It might also be helpful to design a potential layout and compare it to your current space. Both Bob Vila and Furniture.com offers on-line space layout and planning programs to assist you.

TIP: Arts organizations and businesses should enlist more than one person in searches for space, so that individuals' preferences do not outweigh the needs of the entire group.

Further Questions

As you fine-tune your space needs, also consider the following questions:

  • Can you be productive in a residential space?
  • Do you need commercial/industrial space?
  • Do you want to lease or buy?
  • Have you considered buying space -- either alone or with colleagues? See Chapter 8: Buying Real Estate and Chapter 11: Models of Ownership for more information.
  • How many occupants share your current space? How many will share your next space?
  • Which locations do you prefer?
  • When can you move?
  • What is your budget?
  • What special features must a space offer in order to accommodate your art practice?
  • If leasing, how long must the lease last?
  • Will you have to store or dispose of toxic materials?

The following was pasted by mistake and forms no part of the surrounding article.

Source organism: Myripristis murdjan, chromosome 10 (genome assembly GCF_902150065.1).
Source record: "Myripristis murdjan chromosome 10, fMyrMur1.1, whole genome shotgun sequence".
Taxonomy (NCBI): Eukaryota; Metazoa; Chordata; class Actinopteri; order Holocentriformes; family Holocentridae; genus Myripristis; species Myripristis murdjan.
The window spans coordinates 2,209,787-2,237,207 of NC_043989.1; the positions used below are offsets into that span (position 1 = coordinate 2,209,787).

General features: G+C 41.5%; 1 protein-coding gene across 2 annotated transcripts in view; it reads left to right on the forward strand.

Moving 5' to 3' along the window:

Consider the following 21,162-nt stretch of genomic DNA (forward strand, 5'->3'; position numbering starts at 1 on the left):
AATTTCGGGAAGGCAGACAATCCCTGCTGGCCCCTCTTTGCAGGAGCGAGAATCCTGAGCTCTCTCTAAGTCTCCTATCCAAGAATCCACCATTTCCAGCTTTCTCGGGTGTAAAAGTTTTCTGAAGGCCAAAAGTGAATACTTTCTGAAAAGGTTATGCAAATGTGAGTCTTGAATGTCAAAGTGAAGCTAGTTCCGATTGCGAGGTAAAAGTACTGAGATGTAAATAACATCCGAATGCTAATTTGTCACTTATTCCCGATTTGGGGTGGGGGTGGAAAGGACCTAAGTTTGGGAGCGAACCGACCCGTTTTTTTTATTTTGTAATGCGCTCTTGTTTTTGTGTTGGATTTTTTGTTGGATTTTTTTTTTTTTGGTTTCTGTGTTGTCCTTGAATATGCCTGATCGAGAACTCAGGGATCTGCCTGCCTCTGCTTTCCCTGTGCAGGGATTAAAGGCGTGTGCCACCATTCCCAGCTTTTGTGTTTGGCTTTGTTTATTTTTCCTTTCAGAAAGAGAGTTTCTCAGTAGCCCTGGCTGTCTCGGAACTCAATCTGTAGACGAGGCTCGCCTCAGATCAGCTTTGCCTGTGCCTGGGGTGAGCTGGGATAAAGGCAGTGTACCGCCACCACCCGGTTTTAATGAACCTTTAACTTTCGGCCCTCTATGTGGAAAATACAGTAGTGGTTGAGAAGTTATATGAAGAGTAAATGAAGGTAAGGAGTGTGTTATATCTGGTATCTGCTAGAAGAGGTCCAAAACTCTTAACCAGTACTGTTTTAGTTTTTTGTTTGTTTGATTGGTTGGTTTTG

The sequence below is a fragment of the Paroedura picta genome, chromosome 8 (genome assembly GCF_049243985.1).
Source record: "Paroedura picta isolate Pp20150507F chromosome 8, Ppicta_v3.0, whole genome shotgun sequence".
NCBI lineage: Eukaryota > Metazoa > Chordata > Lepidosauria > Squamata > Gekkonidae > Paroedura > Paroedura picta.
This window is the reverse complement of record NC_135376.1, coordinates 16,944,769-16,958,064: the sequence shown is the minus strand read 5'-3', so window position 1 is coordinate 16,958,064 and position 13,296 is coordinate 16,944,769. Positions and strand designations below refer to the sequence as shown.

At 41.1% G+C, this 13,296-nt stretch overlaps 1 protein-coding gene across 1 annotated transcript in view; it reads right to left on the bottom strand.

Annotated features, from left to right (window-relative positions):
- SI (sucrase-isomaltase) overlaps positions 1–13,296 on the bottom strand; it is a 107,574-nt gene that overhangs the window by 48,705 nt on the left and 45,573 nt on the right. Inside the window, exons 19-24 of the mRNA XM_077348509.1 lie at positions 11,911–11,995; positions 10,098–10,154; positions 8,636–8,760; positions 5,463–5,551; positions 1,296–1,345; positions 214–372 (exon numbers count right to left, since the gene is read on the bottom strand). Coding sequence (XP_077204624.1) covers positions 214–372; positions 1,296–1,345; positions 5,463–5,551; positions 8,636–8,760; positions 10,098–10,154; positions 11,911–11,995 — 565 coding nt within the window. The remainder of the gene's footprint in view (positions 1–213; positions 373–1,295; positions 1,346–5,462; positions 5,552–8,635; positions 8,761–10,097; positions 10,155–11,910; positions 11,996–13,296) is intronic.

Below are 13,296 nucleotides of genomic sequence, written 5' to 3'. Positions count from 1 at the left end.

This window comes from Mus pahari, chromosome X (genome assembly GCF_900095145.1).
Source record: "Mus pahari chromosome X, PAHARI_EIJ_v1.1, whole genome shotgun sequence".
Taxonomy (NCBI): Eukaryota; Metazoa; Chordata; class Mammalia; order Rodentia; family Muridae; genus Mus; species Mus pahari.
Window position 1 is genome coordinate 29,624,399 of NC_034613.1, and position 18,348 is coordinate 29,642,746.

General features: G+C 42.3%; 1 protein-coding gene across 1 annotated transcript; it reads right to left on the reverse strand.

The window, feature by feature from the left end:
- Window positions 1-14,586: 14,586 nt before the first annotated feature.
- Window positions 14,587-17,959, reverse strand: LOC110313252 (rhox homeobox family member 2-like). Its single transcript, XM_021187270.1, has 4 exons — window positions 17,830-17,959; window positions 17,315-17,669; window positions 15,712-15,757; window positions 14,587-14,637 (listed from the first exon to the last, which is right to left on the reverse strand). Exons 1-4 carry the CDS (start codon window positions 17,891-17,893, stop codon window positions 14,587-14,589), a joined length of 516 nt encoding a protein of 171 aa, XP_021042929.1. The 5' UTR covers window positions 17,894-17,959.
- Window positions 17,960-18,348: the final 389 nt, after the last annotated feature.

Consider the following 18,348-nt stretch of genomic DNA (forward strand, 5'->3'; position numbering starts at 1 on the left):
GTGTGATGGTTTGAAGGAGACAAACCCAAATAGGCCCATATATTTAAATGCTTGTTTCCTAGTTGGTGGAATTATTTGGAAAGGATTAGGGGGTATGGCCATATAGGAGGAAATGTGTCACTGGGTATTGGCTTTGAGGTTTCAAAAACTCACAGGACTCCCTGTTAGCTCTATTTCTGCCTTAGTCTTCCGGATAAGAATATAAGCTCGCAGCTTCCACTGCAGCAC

• Are there any other requirements you need to address?
  • Might your long-term plans, or those of your organization, affect the use or need of the space?
  • Do you need to frequently accommodate gatherings of people? If so, how many?
  • What, if any, are the deficiencies of your current space?

Next Steps:

If you've completed the worksheets, you might be wondering, "What does all this mean?" At the very least, these exercises have gotten you to focus on your space needs and, hopefully, identify more of them.

In addition, the worksheets form a handy, written summary that can serve as your guide when evaluating potential spaces. As you refine your needs, revisit these worksheets. Invite others who will share or use the space to also complete them.